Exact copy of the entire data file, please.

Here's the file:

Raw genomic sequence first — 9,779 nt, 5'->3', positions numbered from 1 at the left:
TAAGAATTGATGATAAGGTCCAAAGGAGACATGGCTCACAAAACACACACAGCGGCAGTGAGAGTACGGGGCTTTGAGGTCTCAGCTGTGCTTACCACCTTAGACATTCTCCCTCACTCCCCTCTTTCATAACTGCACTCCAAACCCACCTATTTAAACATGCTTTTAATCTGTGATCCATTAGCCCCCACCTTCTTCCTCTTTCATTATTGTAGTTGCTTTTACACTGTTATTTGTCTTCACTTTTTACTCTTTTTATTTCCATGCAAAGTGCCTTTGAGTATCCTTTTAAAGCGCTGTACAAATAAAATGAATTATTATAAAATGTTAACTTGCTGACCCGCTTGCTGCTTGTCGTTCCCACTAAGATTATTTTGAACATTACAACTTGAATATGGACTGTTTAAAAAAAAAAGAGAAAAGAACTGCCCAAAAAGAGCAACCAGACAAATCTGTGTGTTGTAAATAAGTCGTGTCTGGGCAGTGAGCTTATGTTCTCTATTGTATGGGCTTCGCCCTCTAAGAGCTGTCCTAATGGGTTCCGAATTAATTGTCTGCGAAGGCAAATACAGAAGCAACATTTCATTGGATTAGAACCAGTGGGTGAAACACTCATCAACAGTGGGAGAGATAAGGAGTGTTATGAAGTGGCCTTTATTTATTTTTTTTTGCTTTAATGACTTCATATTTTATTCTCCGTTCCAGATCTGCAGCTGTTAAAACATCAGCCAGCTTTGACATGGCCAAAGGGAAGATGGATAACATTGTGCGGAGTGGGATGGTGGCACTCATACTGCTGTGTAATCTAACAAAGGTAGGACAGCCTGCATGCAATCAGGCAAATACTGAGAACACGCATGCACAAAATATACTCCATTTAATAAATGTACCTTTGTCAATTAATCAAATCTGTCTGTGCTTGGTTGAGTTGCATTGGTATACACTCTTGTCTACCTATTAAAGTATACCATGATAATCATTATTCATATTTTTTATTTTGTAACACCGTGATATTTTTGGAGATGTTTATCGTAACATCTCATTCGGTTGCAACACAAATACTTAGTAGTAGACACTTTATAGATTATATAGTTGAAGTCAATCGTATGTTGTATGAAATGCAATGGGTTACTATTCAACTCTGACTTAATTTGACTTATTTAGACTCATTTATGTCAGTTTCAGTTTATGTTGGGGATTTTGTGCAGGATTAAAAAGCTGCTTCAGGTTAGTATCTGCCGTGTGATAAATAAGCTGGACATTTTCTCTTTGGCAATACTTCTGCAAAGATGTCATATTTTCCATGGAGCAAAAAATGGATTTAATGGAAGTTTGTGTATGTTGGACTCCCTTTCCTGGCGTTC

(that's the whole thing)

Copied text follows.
Raw genomic sequence first — 9,779 nt, 5'->3', positions numbered from 1 at the left:
TAAGAATTGATGATAAGGTCCAAAGGAGACATGGCTCACAAAACACACACAGCGGCAGTGAGAGTACGGGGCTTTGAGGTCTCAGCTGTGCTTACCACCTTAGACATTCTCCCTCACTCCCCTCTTTCATAACTGCACTCCAAACCCACCTATTTAAACATGCTTTTAATCTGTGATCCATTAGCCCCCACCTTCTTCCTCTTTCATTATTGTAGTTGCTTTTACACTGTTATTTGTCTTCACTTTTTACTCTTTTTATTTCCATGCAAAGTGCCTTTGAGTATCCTTTTAAAGCGCTGTACAAATAAAATGAATTATTATAAAATGTTAACTTGCTGACCCGCTTGCTGCTTGTCGTTCCCACTAAGATTATTTTGAACATTACAACTTGAATATGGACTGTTTAAAAAAAAAAGAGAAAAGAACTGCCCAAAAAGAGCAACCAGACAAATCTGTGTGTTGTAAATAAGTCGTGTCTGGGCAGTGAGCTTATGTTCTCTATTGTATGGGCTTCGCCCTCTAAGAGCTGTCCTAATGGGTTCCGAATTAATTGTCTGCGAAGGCAAATACAGAAGCAACATTTCATTGGATTAGAACCAGTGGGTGAAACACTCATCAACAGTGGGAGAGATAAGGAGTGTTATGAAGTGGCCTTTATTTATTTTTTTTTGCTTTAATGACTTCATATTTTATTCTCCGTTCCAGATCTGCAGCTGTTAAAACATCAGCCAGCTTTGACATGGCCAAAGGGAAGATGGATAACATTGTGCGGAGTGGGATGGTGGCACTCATACTGCTGTGTAATCTAACAAAGGTAGGACAGCCTGCATGCAATCAGGCAAATACTGAGAACACGCATGCACAAAATATACTCCATTTAATAAATGTACCTTTGTCAATTAATCAAATCTGTCTGTGCTTGGTTGAGTTGCATTGGTATACACTCTTGTCTACCTATTAAAGTATACCATGATAATCATTATTCATATTTTTTATTTTGTAACACCGTGATATTTTTGGAGATGTTTATCGTAACATCTCATTCGGTTGCAACACAAATACTTAGTAGTAGACACTTTATAGATTATATAGTTGAAGTCAATCGTATGTTGTATGAAATGCAATGGGTTACTATTCAACTCTGACTTAATTTGACTTATTTAGACTCATTTATGTCAGTTTCAGTTTATGTTGGGGATTTTGTGCAGGATTAAAAAGCTGCTTCAGGTTAGTATCTGCCGTGTGATAAATAAGCTGGACATTTTCTCTTTGGCAATACTTCTGCAAAGATGTCATATTTTCCATGGAGCAAAAAATGGATTTAATGGAAGTTTGTGTATGTTGGACTCCCTTTCCTGGCGTTC